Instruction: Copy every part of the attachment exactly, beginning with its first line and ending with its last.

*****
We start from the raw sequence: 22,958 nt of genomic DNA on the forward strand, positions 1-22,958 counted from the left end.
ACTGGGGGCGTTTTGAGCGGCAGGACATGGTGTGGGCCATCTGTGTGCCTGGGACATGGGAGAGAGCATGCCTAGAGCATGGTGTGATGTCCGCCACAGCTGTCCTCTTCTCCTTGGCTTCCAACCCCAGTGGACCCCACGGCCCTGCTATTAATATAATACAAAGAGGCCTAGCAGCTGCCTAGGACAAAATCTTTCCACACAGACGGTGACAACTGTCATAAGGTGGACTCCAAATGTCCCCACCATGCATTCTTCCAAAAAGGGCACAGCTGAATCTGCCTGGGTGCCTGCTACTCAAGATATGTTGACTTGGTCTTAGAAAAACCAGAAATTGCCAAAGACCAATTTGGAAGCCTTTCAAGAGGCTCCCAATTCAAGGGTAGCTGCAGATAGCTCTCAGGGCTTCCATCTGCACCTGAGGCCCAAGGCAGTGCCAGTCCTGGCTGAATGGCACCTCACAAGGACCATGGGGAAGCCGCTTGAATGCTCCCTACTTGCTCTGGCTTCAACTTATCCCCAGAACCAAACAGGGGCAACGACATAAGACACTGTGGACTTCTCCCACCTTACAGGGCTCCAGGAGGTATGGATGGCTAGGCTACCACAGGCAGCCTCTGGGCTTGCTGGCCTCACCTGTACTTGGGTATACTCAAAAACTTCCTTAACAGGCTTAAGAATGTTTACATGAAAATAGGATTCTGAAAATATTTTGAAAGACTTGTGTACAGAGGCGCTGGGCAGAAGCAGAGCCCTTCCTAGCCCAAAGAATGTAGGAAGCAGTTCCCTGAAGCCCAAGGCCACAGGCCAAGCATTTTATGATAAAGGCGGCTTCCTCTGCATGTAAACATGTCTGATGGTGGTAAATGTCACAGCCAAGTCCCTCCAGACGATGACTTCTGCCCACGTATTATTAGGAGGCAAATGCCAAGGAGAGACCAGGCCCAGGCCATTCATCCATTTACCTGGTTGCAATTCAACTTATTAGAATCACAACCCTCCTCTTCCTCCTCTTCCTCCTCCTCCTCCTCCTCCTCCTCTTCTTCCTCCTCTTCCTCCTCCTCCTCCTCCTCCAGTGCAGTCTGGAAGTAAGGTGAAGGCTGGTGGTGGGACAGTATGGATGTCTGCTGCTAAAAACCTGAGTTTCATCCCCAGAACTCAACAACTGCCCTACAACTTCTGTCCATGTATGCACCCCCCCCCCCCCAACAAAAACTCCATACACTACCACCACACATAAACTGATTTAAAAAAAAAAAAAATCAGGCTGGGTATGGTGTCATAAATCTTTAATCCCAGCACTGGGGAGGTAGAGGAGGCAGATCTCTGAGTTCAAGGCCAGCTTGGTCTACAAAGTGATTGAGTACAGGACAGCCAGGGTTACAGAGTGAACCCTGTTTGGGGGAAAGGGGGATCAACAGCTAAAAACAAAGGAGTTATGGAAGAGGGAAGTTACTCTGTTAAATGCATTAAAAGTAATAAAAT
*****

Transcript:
We start from the raw sequence: 22,958 nt of genomic DNA on the forward strand, positions 1-22,958 counted from the left end.
ACTGGGGGCGTTTTGAGCGGCAGGACATGGTGTGGGCCATCTGTGTGCCTGGGACATGGGAGAGAGCATGCCTAGAGCATGGTGTGATGTCCGCCACAGCTGTCCTCTTCTCCTTGGCTTCCAACCCCAGTGGACCCCACGGCCCTGCTATTAATATAATACAAAGAGGCCTAGCAGCTGCCTAGGACAAAATCTTTCCACACAGACGGTGACAACTGTCATAAGGTGGACTCCAAATGTCCCCACCATGCATTCTTCCAAAAAGGGCACAGCTGAATCTGCCTGGGTGCCTGCTACTCAAGATATGTTGACTTGGTCTTAGAAAAACCAGAAATTGCCAAAGACCAATTTGGAAGCCTTTCAAGAGGCTCCCAATTCAAGGGTAGCTGCAGATAGCTCTCAGGGCTTCCATCTGCACCTGAGGCCCAAGGCAGTGCCAGTCCTGGCTGAATGGCACCTCACAAGGACCATGGGGAAGCCGCTTGAATGCTCCCTACTTGCTCTGGCTTCAACTTATCCCCAGAACCAAACAGGGGCAACGACATAAGACACTGTGGACTTCTCCCACCTTACAGGGCTCCAGGAGGTATGGATGGCTAGGCTACCACAGGCAGCCTCTGGGCTTGCTGGCCTCACCTGTACTTGGGTATACTCAAAAACTTCCTTAACAGGCTTAAGAATGTTTACATGAAAATAGGATTCTGAAAATATTTTGAAAGACTTGTGTACAGAGGCGCTGGGCAGAAGCAGAGCCCTTCCTAGCCCAAAGAATGTAGGAAGCAGTTCCCTGAAGCCCAAGGCCACAGGCCAAGCATTTTATGATAAAGGCGGCTTCCTCTGCATGTAAACATGTCTGATGGTGGTAAATGTCACAGCCAAGTCCCTCCAGACGATGACTTCTGCCCACGTATTATTAGGAGGCAAATGCCAAGGAGAGACCAGGCCCAGGCCATTCATCCATTTACCTGGTTGCAATTCAACTTATTAGAATCACAACCCTCCTCTTCCTCCTCTTCCTCCTCCTCCTCCTCCTCCTCCTCTTCTTCCTCCTCTTCCTCCTCCTCCTCCTCCTCCAGTGCAGTCTGGAAGTAAGGTGAAGGCTGGTGGTGGGACAGTATGGATGTCTGCTGCTAAAAACCTGAGTTTCATCCCCAGAACTCAACAACTGCCCTACAACTTCTGTCCATGTATGCACCCCCCCCCCCCCAACAAAAACTCCATACACTACCACCACACATAAACTGATTTAAAAAAAAAAAAAATCAGGCTGGGTATGGTGTCATAAATCTTTAATCCCAGCACTGGGGAGGTAGAGGAGGCAGATCTCTGAGTTCAAGGCCAGCTTGGTCTACAAAGTGATTGAGTACAGGACAGCCAGGGTTACAGAGTGAACCCTGTTTGGGGGAAAGGGGGATCAACAGCTAAAAACAAAGGAGTTATGGAAGAGGGAAGTTACTCTGTTAAATGCATTAAAAGTAATAAAAT